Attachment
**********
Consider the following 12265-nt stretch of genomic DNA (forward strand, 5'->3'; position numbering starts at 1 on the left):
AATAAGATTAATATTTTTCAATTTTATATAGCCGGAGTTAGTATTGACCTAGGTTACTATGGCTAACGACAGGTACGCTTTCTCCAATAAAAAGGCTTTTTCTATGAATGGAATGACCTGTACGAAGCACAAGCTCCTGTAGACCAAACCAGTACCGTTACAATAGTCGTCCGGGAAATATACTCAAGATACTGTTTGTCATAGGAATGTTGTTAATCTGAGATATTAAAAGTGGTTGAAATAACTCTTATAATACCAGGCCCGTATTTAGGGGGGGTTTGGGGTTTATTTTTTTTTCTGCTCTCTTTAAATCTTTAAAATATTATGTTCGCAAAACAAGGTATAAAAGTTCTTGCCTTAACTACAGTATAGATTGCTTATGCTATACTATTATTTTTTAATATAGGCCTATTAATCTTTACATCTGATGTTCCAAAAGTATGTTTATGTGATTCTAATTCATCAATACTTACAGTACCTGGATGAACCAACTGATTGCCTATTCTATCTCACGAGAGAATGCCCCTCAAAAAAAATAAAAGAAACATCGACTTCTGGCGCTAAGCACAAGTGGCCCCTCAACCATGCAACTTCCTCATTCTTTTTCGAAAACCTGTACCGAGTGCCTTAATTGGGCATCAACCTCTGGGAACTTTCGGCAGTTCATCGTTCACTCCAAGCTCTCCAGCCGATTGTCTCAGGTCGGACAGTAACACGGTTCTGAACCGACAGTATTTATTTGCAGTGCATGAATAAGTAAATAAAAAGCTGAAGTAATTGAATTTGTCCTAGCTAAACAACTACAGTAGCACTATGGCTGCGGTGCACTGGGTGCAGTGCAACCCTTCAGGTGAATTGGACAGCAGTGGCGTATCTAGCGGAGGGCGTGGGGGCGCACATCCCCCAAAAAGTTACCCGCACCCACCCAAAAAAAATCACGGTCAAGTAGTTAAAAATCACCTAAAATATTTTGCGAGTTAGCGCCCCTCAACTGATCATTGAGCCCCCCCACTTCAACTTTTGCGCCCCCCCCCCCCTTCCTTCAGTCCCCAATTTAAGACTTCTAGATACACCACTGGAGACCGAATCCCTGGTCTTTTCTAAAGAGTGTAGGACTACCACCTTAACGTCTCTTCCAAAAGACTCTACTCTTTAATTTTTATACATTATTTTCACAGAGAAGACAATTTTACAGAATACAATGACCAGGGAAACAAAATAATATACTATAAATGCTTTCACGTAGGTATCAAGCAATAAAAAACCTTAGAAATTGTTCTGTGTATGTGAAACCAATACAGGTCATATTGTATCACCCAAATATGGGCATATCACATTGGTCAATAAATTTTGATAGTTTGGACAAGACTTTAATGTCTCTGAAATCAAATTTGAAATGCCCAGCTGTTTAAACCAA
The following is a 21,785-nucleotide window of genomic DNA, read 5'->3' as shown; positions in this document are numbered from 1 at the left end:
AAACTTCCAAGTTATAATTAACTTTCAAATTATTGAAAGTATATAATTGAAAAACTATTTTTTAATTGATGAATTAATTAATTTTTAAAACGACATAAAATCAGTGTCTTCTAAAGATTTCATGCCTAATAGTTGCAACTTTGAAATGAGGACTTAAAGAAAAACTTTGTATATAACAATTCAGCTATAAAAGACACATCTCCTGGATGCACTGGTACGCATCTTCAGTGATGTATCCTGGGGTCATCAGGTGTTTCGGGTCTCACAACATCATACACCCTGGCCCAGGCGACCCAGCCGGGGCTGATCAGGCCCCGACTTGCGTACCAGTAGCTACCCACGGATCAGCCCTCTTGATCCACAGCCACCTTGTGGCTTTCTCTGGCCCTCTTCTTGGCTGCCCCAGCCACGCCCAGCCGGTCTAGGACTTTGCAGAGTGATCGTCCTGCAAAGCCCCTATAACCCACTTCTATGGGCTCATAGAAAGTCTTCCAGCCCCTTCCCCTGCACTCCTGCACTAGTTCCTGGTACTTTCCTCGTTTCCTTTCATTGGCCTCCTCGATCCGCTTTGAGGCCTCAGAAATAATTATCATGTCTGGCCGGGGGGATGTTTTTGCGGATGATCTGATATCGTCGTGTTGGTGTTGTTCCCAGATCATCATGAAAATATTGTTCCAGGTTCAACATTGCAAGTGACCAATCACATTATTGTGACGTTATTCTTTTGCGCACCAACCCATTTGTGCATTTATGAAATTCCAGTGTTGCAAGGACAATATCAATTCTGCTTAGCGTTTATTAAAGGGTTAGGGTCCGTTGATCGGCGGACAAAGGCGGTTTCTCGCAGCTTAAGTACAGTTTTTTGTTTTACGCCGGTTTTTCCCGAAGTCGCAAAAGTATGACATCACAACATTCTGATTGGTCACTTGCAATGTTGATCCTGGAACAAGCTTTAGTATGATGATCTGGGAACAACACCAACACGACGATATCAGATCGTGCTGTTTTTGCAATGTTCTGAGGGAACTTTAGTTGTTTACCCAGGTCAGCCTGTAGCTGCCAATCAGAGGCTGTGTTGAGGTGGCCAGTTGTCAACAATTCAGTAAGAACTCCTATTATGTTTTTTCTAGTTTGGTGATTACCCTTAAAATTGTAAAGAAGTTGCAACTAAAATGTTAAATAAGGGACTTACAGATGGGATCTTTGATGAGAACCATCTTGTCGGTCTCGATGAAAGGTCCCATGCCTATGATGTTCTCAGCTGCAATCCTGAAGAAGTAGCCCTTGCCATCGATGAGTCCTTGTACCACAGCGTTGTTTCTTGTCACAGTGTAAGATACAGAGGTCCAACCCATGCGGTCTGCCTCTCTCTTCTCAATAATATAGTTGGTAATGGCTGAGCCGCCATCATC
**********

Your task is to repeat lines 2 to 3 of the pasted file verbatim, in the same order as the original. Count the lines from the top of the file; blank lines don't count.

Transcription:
AATAAGATTAATATTTTTCAATTTTATATAGCCGGAGTTAGTATTGACCTAGGTTACTATGGCTAACGACAGGTACGCTTTCTCCAATAAAAAGGCTTTTTCTATGAATGGAATGACCTGTACGAAGCACAAGCTCCTGTAGACCAAACCAGTACCGTTACAATAGTCGTCCGGGAAATATACTCAAGATACTGTTTGTCATAGGAATGTTGTTAATCTGAGATATTAAAAGTGGTTGAAATAACTCTTATAATACCAGGCCCGTATTTAGGGGGGGTTTGGGGTTTATTTTTTTTTCTGCTCTCTTTAAATCTTTAAAATATTATGTTCGCAAAACAAGGTATAAAAGTTCTTGCCTTAACTACAGTATAGATTGCTTATGCTATACTATTATTTTTTAATATAGGCCTATTAATCTTTACATCTGATGTTCCAAAAGTATGTTTATGTGATTCTAATTCATCAATACTTACAGTACCTGGATGAACCAACTGATTGCCTATTCTATCTCACGAGAGAATGCCCCTCAAAAAAAATAAAAGAAACATCGACTTCTGGCGCTAAGCACAAGTGGCCCCTCAACCATGCAACTTCCTCATTCTTTTTCGAAAACCTGTACCGAGTGCCTTAATTGGGCATCAACCTCTGGGAACTTTCGGCAGTTCATCGTTCACTCCAAGCTCTCCAGCCGATTGTCTCAGGTCGGACAGTAACACGGTTCTGAACCGACAGTATTTATTTGCAGTGCATGAATAAGTAAATAAAAAGCTGAAGTAATTGAATTTGTCCTAGCTAAACAACTACAGTAGCACTATGGCTGCGGTGCACTGGGTGCAGTGCAACCCTTCAGGTGAATTGGACAGCAGTGGCGTATCTAGCGGAGGGCGTGGGGGCGCACATCCCCCAAAAAGTTACCCGCACCCACCCAAAAAAAATCACGGTCAAGTAGTTAAAAATCACCTAAAATATTTTGCGAGTTAGCGCCCCTCAACTGATCATTGAGCCCCCCCACTTCAACTTTTGCGCCCCCCCCCCCCTTCCTTCAGTCCCCAATTTAAGACTTCTAGATACACCACTGGAGACCGAATCCCTGGTCTTTTCTAAAGAGTGTAGGACTACCACCTTAACGTCTCTTCCAAAAGACTCTACTCTTTAATTTTTATACATTATTTTCACAGAGAAGACAATTTTACAGAATACAATGACCAGGGAAACAAAATAATATACTATAAATGCTTTCACGTAGGTATCAAGCAATAAAAAACCTTAGAAATTGTTCTGTGTATGTGAAACCAATACAGGTCATATTGTATCACCCAAATATGGGCATATCACATTGGTCAATAAATTTTGATAGTTTGGACAAGACTTTAATGTCTCTGAAATCAAATTTGAAATGCCCAGCTGTTTAAACCAA
The following is a 21,785-nucleotide window of genomic DNA, read 5'->3' as shown; positions in this document are numbered from 1 at the left end: